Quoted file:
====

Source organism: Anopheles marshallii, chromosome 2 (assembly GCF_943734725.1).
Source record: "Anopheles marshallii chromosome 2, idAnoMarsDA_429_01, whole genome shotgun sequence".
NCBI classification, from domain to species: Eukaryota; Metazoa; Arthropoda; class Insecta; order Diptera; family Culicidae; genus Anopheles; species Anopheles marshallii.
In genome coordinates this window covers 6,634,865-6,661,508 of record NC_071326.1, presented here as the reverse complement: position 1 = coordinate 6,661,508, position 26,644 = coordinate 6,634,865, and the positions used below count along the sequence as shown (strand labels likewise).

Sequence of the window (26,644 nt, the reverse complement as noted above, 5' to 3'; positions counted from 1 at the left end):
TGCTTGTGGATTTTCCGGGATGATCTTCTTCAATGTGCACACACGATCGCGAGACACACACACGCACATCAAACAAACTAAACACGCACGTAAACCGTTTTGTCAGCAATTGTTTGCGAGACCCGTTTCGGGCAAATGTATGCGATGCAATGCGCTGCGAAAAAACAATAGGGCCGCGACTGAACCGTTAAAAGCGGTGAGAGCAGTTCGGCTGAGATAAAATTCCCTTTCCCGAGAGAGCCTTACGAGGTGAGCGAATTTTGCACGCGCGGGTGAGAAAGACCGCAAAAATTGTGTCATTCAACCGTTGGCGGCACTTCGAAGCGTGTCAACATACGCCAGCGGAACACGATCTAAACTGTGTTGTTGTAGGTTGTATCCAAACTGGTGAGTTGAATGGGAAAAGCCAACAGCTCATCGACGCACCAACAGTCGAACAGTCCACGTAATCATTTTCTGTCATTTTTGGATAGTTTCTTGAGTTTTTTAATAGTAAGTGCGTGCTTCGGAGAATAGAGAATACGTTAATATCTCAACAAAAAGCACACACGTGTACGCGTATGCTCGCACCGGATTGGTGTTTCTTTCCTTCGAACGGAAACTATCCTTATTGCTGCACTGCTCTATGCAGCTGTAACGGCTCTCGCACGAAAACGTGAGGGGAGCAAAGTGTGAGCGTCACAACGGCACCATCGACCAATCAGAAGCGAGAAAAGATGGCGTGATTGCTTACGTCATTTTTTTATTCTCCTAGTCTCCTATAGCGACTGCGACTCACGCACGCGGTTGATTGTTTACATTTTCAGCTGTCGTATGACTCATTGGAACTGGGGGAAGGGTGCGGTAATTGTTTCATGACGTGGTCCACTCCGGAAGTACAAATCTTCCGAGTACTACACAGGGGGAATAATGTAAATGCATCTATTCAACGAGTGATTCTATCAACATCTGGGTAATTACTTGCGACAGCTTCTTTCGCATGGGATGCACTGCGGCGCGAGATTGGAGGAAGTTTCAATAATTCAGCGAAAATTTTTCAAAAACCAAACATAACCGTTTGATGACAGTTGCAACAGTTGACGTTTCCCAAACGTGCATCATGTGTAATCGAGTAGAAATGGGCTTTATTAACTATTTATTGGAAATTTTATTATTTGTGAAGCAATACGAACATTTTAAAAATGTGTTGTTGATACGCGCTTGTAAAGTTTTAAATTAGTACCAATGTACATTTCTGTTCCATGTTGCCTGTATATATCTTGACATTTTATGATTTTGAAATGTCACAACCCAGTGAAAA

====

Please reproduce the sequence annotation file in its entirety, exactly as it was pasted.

Source organism: Anopheles marshallii, chromosome 2 (assembly GCF_943734725.1).
Source record: "Anopheles marshallii chromosome 2, idAnoMarsDA_429_01, whole genome shotgun sequence".
NCBI classification, from domain to species: Eukaryota; Metazoa; Arthropoda; class Insecta; order Diptera; family Culicidae; genus Anopheles; species Anopheles marshallii.
In genome coordinates this window covers 6,634,865-6,661,508 of record NC_071326.1, presented here as the reverse complement: position 1 = coordinate 6,661,508, position 26,644 = coordinate 6,634,865, and the positions used below count along the sequence as shown (strand labels likewise).

Sequence of the window (26,644 nt, the reverse complement as noted above, 5' to 3'; positions counted from 1 at the left end):
TGCTTGTGGATTTTCCGGGATGATCTTCTTCAATGTGCACACACGATCGCGAGACACACACACGCACATCAAACAAACTAAACACGCACGTAAACCGTTTTGTCAGCAATTGTTTGCGAGACCCGTTTCGGGCAAATGTATGCGATGCAATGCGCTGCGAAAAAACAATAGGGCCGCGACTGAACCGTTAAAAGCGGTGAGAGCAGTTCGGCTGAGATAAAATTCCCTTTCCCGAGAGAGCCTTACGAGGTGAGCGAATTTTGCACGCGCGGGTGAGAAAGACCGCAAAAATTGTGTCATTCAACCGTTGGCGGCACTTCGAAGCGTGTCAACATACGCCAGCGGAACACGATCTAAACTGTGTTGTTGTAGGTTGTATCCAAACTGGTGAGTTGAATGGGAAAAGCCAACAGCTCATCGACGCACCAACAGTCGAACAGTCCACGTAATCATTTTCTGTCATTTTTGGATAGTTTCTTGAGTTTTTTAATAGTAAGTGCGTGCTTCGGAGAATAGAGAATACGTTAATATCTCAACAAAAAGCACACACGTGTACGCGTATGCTCGCACCGGATTGGTGTTTCTTTCCTTCGAACGGAAACTATCCTTATTGCTGCACTGCTCTATGCAGCTGTAACGGCTCTCGCACGAAAACGTGAGGGGAGCAAAGTGTGAGCGTCACAACGGCACCATCGACCAATCAGAAGCGAGAAAAGATGGCGTGATTGCTTACGTCATTTTTTTATTCTCCTAGTCTCCTATAGCGACTGCGACTCACGCACGCGGTTGATTGTTTACATTTTCAGCTGTCGTATGACTCATTGGAACTGGGGGAAGGGTGCGGTAATTGTTTCATGACGTGGTCCACTCCGGAAGTACAAATCTTCCGAGTACTACACAGGGGGAATAATGTAAATGCATCTATTCAACGAGTGATTCTATCAACATCTGGGTAATTACTTGCGACAGCTTCTTTCGCATGGGATGCACTGCGGCGCGAGATTGGAGGAAGTTTCAATAATTCAGCGAAAATTTTTCAAAAACCAAACATAACCGTTTGATGACAGTTGCAACAGTTGACGTTTCCCAAACGTGCATCATGTGTAATCGAGTAGAAATGGGCTTTATTAACTATTTATTGGAAATTTTATTATTTGTGAAGCAATACGAACATTTTAAAAATGTGTTGTTGATACGCGCTTGTAAAGTTTTAAATTAGTACCAATGTACATTTCTGTTCCATGTTGCCTGTATATATCTTGACATTTTATGATTTTGAAATGTCACAACCCAGTGAAAA